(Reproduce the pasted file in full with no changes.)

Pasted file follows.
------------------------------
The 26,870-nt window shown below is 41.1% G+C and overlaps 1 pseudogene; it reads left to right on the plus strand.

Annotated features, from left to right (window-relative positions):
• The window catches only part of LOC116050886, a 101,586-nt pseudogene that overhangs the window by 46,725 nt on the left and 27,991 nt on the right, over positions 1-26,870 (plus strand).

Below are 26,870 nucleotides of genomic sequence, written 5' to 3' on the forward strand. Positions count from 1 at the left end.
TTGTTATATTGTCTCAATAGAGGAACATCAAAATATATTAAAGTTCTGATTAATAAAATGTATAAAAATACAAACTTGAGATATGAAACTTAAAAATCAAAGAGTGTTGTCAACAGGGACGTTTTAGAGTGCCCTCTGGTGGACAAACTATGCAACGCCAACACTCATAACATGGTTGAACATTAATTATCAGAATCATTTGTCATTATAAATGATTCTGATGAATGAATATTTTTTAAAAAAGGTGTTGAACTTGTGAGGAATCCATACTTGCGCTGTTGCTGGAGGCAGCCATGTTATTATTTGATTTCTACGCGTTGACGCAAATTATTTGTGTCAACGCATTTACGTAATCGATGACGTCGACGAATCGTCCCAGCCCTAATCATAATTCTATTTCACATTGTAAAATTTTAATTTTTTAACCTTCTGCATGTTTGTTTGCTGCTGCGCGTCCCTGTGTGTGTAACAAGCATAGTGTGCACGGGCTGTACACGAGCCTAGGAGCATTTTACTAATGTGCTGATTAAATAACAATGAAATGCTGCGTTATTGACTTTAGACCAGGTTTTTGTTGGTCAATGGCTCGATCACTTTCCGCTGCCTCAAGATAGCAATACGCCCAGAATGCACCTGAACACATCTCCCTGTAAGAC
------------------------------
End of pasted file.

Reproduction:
The 26,870-nt window shown below is 41.1% G+C and overlaps 1 pseudogene; it reads left to right on the plus strand.

Annotated features, from left to right (window-relative positions):
• The window catches only part of LOC116050886, a 101,586-nt pseudogene that overhangs the window by 46,725 nt on the left and 27,991 nt on the right, over positions 1-26,870 (plus strand).

Below are 26,870 nucleotides of genomic sequence, written 5' to 3' on the forward strand. Positions count from 1 at the left end.
TTGTTATATTGTCTCAATAGAGGAACATCAAAATATATTAAAGTTCTGATTAATAAAATGTATAAAAATACAAACTTGAGATATGAAACTTAAAAATCAAAGAGTGTTGTCAACAGGGACGTTTTAGAGTGCCCTCTGGTGGACAAACTATGCAACGCCAACACTCATAACATGGTTGAACATTAATTATCAGAATCATTTGTCATTATAAATGATTCTGATGAATGAATATTTTTTAAAAAAGGTGTTGAACTTGTGAGGAATCCATACTTGCGCTGTTGCTGGAGGCAGCCATGTTATTATTTGATTTCTACGCGTTGACGCAAATTATTTGTGTCAACGCATTTACGTAATCGATGACGTCGACGAATCGTCCCAGCCCTAATCATAATTCTATTTCACATTGTAAAATTTTAATTTTTTAACCTTCTGCATGTTTGTTTGCTGCTGCGCGTCCCTGTGTGTGTAACAAGCATAGTGTGCACGGGCTGTACACGAGCCTAGGAGCATTTTACTAATGTGCTGATTAAATAACAATGAAATGCTGCGTTATTGACTTTAGACCAGGTTTTTGTTGGTCAATGGCTCGATCACTTTCCGCTGCCTCAAGATAGCAATACGCCCAGAATGCACCTGAACACATCTCCCTGTAAGAC